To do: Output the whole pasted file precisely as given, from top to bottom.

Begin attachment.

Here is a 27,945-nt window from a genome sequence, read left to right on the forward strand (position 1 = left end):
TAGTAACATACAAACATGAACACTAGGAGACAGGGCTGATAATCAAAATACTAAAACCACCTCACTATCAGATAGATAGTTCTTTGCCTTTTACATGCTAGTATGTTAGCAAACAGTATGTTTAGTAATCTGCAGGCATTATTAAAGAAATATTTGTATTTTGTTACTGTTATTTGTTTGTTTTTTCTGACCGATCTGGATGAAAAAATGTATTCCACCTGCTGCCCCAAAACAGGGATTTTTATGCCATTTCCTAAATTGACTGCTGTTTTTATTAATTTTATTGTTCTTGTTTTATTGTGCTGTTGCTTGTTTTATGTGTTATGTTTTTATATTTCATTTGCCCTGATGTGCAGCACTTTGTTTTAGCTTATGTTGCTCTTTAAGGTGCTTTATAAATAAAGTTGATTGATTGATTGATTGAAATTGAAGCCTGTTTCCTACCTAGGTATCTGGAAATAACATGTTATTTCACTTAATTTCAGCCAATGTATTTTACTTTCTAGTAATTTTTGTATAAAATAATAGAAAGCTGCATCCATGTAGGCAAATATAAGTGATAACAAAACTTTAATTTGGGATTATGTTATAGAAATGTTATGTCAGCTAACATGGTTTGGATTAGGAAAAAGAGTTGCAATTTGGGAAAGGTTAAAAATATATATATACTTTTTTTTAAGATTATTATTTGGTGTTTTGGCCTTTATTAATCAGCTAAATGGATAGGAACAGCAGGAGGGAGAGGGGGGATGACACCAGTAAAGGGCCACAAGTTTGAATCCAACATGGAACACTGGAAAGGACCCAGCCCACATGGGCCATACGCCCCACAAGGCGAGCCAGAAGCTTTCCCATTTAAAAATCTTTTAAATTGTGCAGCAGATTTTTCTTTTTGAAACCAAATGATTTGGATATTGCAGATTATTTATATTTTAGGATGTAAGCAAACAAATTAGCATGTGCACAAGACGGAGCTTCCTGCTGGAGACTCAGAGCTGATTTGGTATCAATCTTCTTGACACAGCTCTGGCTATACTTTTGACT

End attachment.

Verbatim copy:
Here is a 27,945-nt window from a genome sequence, read left to right on the forward strand (position 1 = left end):
TAGTAACATACAAACATGAACACTAGGAGACAGGGCTGATAATCAAAATACTAAAACCACCTCACTATCAGATAGATAGTTCTTTGCCTTTTACATGCTAGTATGTTAGCAAACAGTATGTTTAGTAATCTGCAGGCATTATTAAAGAAATATTTGTATTTTGTTACTGTTATTTGTTTGTTTTTTCTGACCGATCTGGATGAAAAAATGTATTCCACCTGCTGCCCCAAAACAGGGATTTTTATGCCATTTCCTAAATTGACTGCTGTTTTTATTAATTTTATTGTTCTTGTTTTATTGTGCTGTTGCTTGTTTTATGTGTTATGTTTTTATATTTCATTTGCCCTGATGTGCAGCACTTTGTTTTAGCTTATGTTGCTCTTTAAGGTGCTTTATAAATAAAGTTGATTGATTGATTGATTGAAATTGAAGCCTGTTTCCTACCTAGGTATCTGGAAATAACATGTTATTTCACTTAATTTCAGCCAATGTATTTTACTTTCTAGTAATTTTTGTATAAAATAATAGAAAGCTGCATCCATGTAGGCAAATATAAGTGATAACAAAACTTTAATTTGGGATTATGTTATAGAAATGTTATGTCAGCTAACATGGTTTGGATTAGGAAAAAGAGTTGCAATTTGGGAAAGGTTAAAAATATATATATACTTTTTTTTAAGATTATTATTTGGTGTTTTGGCCTTTATTAATCAGCTAAATGGATAGGAACAGCAGGAGGGAGAGGGGGGATGACACCAGTAAAGGGCCACAAGTTTGAATCCAACATGGAACACTGGAAAGGACCCAGCCCACATGGGCCATACGCCCCACAAGGCGAGCCAGAAGCTTTCCCATTTAAAAATCTTTTAAATTGTGCAGCAGATTTTTCTTTTTGAAACCAAATGATTTGGATATTGCAGATTATTTATATTTTAGGATGTAAGCAAACAAATTAGCATGTGCACAAGACGGAGCTTCCTGCTGGAGACTCAGAGCTGATTTGGTATCAATCTTCTTGACACAGCTCTGGCTATACTTTTGACT